Emerging attributes in monkey short-term memory

John K. Parkinson*, Douglas L. Medin

*Corresponding author for this work

Research output: Contribution to journalArticlepeer-review

4 Scopus citations

Abstract

Conducted 2 experiments to examine the role of recency information and stimulus novelty and familiarity in delayed-matching-to-sample (DMTS) performance. Five female 5-8 yr old macaques (one of which was not included in Exp II) were tested on DMTS problems in which the correct and incorrect choice stimuli were both familiar, both relatively novel, or different in familiarity. Initially, novelty and familiarity exerted their influence as preferences (familiar stimuli were preferred). As more training was given, however, novelty and familiarity began to act as discriminative attributes. For example, Ss came to use the fact that the to-be-remembered stimulus was relatively novel to reject alternative choice stimuli that were more familiar. Theories of animal memory based on a single memory attribute cannot address these results. (12 ref) (PsycINFO Database Record (c) 2006 APA, all rights reserved).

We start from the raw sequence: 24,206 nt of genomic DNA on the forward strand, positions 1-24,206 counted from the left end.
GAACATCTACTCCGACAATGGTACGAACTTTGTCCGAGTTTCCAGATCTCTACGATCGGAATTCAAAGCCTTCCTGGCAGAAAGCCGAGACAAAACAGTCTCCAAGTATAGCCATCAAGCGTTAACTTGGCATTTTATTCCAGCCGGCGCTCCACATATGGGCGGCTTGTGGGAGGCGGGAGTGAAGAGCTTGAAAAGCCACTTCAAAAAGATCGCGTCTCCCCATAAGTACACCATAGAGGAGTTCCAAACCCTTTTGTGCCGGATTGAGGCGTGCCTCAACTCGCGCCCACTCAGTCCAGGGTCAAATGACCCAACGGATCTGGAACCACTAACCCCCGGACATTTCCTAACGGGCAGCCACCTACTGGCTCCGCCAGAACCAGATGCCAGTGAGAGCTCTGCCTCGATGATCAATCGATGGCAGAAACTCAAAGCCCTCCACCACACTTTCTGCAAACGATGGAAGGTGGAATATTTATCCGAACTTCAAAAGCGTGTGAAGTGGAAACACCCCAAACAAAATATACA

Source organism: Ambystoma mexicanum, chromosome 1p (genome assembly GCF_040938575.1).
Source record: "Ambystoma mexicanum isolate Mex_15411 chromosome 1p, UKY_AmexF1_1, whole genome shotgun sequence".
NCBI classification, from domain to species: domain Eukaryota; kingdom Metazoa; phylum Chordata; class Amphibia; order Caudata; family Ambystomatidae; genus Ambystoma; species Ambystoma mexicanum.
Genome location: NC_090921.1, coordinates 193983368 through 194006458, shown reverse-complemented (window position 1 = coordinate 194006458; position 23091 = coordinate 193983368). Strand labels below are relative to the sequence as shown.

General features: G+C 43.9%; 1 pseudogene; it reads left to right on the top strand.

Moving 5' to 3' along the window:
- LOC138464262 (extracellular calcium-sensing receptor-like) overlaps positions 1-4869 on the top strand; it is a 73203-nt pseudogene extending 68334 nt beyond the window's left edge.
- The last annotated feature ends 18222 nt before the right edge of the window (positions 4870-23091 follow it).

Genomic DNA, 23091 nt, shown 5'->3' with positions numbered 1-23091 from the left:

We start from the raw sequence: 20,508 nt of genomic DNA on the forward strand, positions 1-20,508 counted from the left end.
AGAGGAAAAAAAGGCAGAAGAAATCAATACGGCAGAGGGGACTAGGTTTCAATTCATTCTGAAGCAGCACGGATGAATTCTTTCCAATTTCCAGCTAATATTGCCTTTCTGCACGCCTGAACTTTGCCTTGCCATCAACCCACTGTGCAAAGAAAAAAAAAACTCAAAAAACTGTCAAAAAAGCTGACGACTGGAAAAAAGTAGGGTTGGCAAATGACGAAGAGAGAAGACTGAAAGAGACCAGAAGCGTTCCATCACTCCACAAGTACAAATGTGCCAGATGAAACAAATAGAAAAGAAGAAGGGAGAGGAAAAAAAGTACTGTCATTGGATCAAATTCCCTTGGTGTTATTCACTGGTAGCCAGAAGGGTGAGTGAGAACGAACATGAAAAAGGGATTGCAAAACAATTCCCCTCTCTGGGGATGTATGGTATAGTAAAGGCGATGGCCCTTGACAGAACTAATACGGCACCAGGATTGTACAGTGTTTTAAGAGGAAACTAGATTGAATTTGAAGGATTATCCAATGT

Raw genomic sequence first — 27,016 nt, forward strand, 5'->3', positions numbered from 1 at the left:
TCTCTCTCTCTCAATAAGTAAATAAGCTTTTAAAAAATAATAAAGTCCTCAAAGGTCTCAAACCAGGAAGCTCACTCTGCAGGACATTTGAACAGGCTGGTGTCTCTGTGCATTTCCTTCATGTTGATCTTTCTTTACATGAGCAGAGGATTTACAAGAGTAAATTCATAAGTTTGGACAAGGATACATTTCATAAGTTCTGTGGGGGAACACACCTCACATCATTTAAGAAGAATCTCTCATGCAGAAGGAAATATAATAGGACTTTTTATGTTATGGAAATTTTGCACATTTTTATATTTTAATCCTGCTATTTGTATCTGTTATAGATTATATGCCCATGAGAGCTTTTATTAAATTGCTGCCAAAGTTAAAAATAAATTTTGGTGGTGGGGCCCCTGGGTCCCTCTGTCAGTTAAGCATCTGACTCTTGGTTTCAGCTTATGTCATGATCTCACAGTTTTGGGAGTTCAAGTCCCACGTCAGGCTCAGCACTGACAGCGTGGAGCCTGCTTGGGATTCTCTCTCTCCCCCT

Original languageEnglish (US)
Pages (from-to)31-40
Number of pages10
JournalJournal of Experimental Psychology: Animal Behavior Processes
Volume9
Issue number1
DOIs
StatePublished - Jan 1 1983

Keywords

  • familiarity, delayed-matching-to-sample performance, female macaques
  • recency information &
  • stimulus novelty &

ASJC Scopus subject areas

  • Experimental and Cognitive Psychology
  • Ecology, Evolution, Behavior and Systematics

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